The coherent structure of the Common Core State Standards for Mathematics is a reflection of the fact that mathematical concepts are inherently connected to one another. Unfortunately, in the past, math has frequently been treated like a list of discrete topics. How many times have students heard something like, “On Friday we’ll be done with fractions; next week we’ll be starting…” When students don’t make the connections between previous knowledge and new material, learning and retaining math becomes a lot harder. When teachers (and the materials they use) guide students to use their previous knowledge, they can tackle new material from a place of strength, employing skills they’ve already mastered.

Educators are facing two difficult realities, however. The first is that many students have gaps in their math knowledge: they haven’t yet mastered the prerequisite skills from previous grades that will enable them to learn on-grade-level material. The second is that many instructional materials do not sequence content in a way that takes advantage of the coherent structure of the standards. The materials may introduce concepts too early or too late, they may superficially touch on the same concepts year after year, and they may fail to explicitly show students how the new material connects to previous concepts.

The Coherence Map can help educators address all of these issues. The Coherence Map is an interactive, digital tool (based on Jason Zimba’s Wiring Diagram) that allows users to search for a standard and then instantly generate a map of the connected standards. The tool also includes math tasks for standards that exemplify how teachers might instruct students on the standard.* *For educators looking to learn more, text from the Progressions Documents is included to provide additional information on the standards.

In classrooms where students are struggling to master a particular standard, teachers can use the Coherence Map to identify gaps in students’ knowledge by tracing the connections back within the same grade or to standards from previous grades. They can address these gaps by supplementing their on-grade-level content with instruction on prerequisite standards using the math tasks included in the Coherence Map.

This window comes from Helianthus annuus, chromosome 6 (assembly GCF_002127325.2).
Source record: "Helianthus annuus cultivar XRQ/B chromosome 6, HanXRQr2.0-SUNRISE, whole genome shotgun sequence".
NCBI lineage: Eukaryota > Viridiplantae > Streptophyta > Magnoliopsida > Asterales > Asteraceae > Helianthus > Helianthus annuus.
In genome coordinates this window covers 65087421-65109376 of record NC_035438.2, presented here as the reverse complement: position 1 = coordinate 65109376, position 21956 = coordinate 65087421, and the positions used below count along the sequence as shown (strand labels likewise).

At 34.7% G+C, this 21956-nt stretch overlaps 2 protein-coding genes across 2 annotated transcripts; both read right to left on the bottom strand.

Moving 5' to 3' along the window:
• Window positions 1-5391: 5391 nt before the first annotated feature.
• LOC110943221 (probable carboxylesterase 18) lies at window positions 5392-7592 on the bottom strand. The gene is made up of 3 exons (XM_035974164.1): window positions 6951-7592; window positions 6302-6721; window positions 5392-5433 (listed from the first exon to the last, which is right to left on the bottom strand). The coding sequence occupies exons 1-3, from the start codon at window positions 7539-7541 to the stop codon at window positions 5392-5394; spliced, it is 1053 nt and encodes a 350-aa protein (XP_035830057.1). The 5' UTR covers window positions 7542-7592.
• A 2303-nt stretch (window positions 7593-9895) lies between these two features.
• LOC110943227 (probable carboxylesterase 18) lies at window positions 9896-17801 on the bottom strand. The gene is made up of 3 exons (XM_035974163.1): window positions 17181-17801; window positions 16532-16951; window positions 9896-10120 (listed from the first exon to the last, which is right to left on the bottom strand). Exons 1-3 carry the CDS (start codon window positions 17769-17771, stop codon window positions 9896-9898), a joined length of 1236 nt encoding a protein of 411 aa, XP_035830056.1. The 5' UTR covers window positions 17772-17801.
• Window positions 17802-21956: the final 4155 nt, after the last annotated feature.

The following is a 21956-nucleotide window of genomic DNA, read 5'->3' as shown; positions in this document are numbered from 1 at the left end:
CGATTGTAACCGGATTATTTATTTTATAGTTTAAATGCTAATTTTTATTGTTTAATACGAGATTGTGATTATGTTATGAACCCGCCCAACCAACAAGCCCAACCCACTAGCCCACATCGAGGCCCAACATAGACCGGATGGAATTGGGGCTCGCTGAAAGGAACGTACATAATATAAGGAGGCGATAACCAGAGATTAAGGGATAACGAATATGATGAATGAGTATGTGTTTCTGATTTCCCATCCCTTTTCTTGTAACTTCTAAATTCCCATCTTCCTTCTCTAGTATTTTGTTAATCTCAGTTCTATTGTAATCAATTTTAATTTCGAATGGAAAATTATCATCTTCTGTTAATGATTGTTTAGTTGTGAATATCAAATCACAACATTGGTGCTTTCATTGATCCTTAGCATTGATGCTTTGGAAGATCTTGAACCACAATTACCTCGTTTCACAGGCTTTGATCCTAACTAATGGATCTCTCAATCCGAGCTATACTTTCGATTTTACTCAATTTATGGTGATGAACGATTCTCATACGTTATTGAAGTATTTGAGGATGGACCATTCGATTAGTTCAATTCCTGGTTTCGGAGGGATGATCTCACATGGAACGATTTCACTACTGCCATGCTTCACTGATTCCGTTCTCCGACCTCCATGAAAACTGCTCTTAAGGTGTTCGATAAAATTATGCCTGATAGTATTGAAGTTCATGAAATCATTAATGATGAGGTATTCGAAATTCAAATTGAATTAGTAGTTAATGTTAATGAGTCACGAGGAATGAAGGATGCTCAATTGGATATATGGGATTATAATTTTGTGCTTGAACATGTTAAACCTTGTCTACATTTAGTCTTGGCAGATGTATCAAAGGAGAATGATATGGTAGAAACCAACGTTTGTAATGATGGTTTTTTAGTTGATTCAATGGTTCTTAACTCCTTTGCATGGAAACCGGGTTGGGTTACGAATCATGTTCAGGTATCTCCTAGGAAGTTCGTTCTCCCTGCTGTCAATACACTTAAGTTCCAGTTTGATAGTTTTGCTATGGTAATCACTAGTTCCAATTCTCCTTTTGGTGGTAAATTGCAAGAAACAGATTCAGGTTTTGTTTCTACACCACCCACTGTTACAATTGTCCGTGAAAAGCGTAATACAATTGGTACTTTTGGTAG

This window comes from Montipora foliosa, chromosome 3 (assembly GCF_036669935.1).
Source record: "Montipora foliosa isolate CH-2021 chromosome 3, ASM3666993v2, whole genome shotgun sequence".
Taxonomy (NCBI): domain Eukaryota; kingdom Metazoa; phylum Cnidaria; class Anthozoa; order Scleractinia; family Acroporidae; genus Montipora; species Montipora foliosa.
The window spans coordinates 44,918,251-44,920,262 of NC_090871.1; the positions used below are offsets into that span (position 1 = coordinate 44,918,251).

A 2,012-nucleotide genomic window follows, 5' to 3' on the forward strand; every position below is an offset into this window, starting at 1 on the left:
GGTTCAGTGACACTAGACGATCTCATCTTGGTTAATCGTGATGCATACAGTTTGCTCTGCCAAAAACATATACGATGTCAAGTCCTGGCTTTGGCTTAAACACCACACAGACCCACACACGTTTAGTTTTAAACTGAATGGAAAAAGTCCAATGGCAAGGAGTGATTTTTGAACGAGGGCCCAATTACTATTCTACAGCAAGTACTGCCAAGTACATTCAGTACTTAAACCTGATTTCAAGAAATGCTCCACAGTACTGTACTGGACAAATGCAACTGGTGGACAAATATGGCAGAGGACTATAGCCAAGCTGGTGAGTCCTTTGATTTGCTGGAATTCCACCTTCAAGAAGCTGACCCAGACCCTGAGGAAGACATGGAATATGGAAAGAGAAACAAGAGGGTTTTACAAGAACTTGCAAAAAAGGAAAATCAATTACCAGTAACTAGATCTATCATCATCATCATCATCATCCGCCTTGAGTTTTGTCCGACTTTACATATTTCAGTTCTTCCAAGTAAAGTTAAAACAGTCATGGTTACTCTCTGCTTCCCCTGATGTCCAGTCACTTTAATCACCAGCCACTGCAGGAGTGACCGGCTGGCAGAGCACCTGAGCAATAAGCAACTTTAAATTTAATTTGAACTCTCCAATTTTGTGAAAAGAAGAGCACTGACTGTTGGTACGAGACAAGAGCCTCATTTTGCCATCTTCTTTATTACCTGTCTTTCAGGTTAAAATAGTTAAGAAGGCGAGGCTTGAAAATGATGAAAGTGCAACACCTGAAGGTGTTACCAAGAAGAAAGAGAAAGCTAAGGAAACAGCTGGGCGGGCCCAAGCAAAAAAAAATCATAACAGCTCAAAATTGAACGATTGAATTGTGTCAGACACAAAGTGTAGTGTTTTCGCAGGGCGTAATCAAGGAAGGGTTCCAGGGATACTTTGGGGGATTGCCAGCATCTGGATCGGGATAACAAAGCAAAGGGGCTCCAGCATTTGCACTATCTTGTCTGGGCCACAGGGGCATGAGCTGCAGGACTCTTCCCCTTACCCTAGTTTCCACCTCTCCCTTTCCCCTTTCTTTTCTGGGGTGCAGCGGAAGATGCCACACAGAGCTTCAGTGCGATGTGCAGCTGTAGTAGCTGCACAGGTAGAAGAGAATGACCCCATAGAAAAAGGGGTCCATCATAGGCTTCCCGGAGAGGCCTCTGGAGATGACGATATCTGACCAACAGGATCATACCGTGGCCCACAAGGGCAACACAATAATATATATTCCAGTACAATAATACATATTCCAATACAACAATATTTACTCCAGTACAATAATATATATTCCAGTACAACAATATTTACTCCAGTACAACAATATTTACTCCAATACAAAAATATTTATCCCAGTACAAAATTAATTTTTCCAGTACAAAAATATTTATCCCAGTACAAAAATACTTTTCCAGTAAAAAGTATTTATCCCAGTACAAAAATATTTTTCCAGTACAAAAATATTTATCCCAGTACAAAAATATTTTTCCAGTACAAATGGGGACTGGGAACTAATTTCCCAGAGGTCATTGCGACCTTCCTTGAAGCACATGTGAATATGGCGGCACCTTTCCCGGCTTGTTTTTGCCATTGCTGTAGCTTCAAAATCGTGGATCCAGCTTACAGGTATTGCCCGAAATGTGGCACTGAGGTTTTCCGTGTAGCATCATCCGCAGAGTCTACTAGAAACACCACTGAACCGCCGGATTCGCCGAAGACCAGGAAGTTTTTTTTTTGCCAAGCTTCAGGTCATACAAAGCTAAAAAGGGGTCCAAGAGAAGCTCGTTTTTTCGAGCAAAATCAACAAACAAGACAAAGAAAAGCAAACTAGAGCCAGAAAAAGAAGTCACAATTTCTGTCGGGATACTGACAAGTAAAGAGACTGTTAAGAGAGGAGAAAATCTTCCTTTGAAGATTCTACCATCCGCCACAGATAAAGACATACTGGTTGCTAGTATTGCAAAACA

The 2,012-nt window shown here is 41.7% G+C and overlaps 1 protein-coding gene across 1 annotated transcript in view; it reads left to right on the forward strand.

Teachers can also use the Coherence Map to enhance their lesson planning and instruction. For instance, after looking at the Coherence Map, a teacher may realize that his or her current textbook introduces a particular concept too early, and it would make more sense to teach other units first, to allow students to build a stronger foundation before tackling a new concept. Or they may see that their textbook introduces concepts discretely, without showing students how the new material connects to previous concepts. For this, teachers can make use of the included math tasks and design their lessons in a way that clearly reminds students how the new concept is a continuation of what they already know.

The Coherence Map also shows which standards are considered Major, Supporting, or Additional, which can help educators determine where to spend valuable class time. Teachers will want to spend more time on standards that constitute the Major Work of the Grade, and they’ll understand why after looking at the Coherence Map: the Major Work of the Grade connects to so many other concepts and skills.

During this time of transition, while curricular options slowly improve to reflect the Standards, teachers do not need to be restricted by their textbooks. Small changes that make connections clear for students can lead to big results long term.

I agree before students go to next level skill, they use prior knowledge to incorporate new learning skill.